Waiting times on Rides in Orlando or any theme park

Edited: July 19, 2017, 6:20 AM

Just wondering how long people think is an acceptable amount of time to spend in a queue for an attraction. Just to clarify I don't mean when an attraction is newly opened and I am not just talking about Disney here but the major players in the market.
While a hundred dollars or so might seem like a fair price for what is available in the park the reality is quite different as you spend most of the time on a queue not on the attractions themselves.
I know from recent experience for Mickey's Very Merry Christmas Party I got to do 8 rides for the whole evening and this was supposed to be one of the less busy nights. This in my view does not represent value for money.
On other days in the parks again not only Disney, some queues were 100 minutes and most at least were 45 minutes. What does anyone else think about this ?
You might say its not all about the rides there's the food but you pay for that separately or the shopping again these are separate costs.
The atmosphere may be great but surely at least for me I want to do rides and shows most of the time.
My own view is 30 minutes should be the maximum unless it's a brand new attraction.
Maybe a solution to some of the problems would be to open more than one ride but still only one queue. I mean like they have done with Toy Story Mania in the studios park or Dumbo in the Magic Kingdom.
Parks seem to be getting busier but still new rides open which only have one ride which leads to waits which I think are too long.

Replies (9)

July 19, 2017, 5:02 AM

30 minutes for me as well!

July 19, 2017, 8:15 PM

For an attraction that is considered one of the best in the industry, I would gladly wait 3+ hours if I hadn't ridden it before. In general, however, I would say 90 minutes for a headliner and 45 minutes for a second tier attraction is acceptable at a major theme park, provided the ride is operating at (or near) the design capacity. While I agree that in an ideal world nothing would be more than a 30 minute wait, that just isn't possible with today's crowds as most ride systems simply cannot handle 2000+ guests per hour.

July 20, 2017, 2:04 AM

I think you are missing my point.
There has been plenty of times when rides are not operating at capacity when an extra train should be on the track. Midway Mania as mentioned in the above post has recently go and extra track but still only one queue which I think is the way to go on future attractions.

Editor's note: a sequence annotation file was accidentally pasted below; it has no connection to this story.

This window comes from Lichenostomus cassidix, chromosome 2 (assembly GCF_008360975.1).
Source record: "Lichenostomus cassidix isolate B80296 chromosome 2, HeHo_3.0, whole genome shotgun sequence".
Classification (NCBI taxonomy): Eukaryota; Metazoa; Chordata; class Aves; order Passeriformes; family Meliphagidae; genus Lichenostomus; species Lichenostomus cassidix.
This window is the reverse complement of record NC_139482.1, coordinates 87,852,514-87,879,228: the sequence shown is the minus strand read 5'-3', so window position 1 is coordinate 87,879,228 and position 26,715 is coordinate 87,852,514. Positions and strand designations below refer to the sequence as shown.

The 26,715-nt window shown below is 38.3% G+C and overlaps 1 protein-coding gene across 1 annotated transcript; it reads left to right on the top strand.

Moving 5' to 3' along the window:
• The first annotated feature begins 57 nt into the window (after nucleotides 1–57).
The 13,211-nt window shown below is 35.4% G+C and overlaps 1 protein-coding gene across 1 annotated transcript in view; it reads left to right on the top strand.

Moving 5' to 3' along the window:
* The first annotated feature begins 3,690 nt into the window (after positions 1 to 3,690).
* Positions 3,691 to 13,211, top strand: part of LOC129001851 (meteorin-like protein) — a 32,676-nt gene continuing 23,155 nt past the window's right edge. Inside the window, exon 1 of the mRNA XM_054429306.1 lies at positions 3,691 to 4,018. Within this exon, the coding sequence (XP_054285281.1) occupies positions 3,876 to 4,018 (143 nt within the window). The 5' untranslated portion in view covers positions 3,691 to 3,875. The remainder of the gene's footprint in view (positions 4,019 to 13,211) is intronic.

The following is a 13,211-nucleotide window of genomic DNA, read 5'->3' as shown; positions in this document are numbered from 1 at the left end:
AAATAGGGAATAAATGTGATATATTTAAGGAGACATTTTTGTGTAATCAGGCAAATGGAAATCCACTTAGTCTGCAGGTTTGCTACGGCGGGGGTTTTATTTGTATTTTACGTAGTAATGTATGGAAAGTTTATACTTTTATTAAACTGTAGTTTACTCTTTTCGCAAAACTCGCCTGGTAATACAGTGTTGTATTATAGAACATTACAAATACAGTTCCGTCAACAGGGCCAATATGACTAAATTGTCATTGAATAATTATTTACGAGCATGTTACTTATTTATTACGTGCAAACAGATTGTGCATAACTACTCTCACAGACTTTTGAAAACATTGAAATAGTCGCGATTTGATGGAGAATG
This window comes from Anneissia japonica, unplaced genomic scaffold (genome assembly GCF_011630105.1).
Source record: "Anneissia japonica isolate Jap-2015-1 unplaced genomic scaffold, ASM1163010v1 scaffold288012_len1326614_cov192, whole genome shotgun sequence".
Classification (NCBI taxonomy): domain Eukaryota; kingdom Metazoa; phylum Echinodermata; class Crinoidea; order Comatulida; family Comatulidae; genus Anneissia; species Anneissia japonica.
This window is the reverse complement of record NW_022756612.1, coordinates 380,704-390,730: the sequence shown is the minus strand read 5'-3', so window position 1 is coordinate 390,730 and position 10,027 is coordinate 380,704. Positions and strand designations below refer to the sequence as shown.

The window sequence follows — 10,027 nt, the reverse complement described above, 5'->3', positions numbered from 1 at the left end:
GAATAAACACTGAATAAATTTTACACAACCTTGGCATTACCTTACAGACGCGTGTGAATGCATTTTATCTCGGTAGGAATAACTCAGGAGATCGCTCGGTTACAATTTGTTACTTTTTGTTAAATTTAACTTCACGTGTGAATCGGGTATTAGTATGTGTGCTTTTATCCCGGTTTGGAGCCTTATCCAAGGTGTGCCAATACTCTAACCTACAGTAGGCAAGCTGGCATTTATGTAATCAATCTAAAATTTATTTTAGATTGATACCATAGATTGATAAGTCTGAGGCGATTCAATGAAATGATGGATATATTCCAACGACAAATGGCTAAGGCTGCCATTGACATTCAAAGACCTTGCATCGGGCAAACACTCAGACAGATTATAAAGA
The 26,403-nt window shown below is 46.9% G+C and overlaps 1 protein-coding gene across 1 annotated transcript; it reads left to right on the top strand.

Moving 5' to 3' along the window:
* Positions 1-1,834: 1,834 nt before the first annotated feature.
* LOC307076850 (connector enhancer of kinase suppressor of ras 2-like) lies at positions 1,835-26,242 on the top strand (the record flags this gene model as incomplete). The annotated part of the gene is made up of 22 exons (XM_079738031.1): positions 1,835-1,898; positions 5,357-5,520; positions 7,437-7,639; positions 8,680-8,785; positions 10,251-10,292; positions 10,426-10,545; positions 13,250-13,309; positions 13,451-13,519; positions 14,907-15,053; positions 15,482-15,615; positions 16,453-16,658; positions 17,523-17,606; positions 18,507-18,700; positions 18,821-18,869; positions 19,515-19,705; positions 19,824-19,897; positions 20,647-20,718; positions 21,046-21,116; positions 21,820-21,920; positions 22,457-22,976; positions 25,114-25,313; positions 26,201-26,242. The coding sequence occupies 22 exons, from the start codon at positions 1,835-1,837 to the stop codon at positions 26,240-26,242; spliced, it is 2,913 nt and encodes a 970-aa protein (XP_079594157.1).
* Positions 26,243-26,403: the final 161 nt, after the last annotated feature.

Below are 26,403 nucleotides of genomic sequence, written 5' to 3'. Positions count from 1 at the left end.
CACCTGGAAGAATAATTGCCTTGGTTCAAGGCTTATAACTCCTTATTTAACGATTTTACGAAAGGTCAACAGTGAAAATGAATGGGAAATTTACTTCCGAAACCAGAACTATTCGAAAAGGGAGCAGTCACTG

Look at Starwars land how busy is that going to be? It obvious before it even opens capacity will be a huge issue. While all the surrounding land can be the same size but what about an extra track but still one queue to reduce wait times.

Edited: July 20, 2017, 8:25 AM

Supply and demand Del69. Star Wars will have a capacity issue as you clearly note. However, at Disneyland, there's not much they can do about it because of size constraints. They can't add redundant to the redundant ride systems because there simply isn't enough room. Part of the reason a second TSMM track was needed was because there aren't enough attractions in DHS to support the daily crowds. Lines swelled to over 90 minutes because people had to do something in the park, and waiting 90+ minutes for TSMM was what that "something" ended up being. Disneyland has dozens of other rides for guests to do that might not be able to experience SW on their first visit.

I think Disney recognizes that crowding will be an issue at Galaxy's Edge, but even if the new attractions could accommodate 3,000 guests per hour, it would not satisfy initial crowds at both DL and DHS. I have no doubt that Disney will implement some type of system through FP/FP+/MaxPass to control access to the new lands to help manage crowds. It was thought that they would have to do the same at PtWOA, but crowding has been kept predominantly in check. Over-designing an attraction to handle the initial rush of guests eager to try rides out in the first few days is not a wise use of resources. Obviously TSMM is a rare exception (Soarin' at EPCOT is another) where Disney recognized that their initial estimate of interest in an attraction far underestimated actual demand, but in most cases Disney gets its attraction capacity pretty close to where it needs to be once the break-in and initial rush period passes.

July 20, 2017, 8:02 AM

The most I'm willing to queue for rides would probably be an hour for a big e-ticket ride and then half an hour for other rides. But to be fair it depends on how good the ride is.

July 20, 2017, 10:37 AM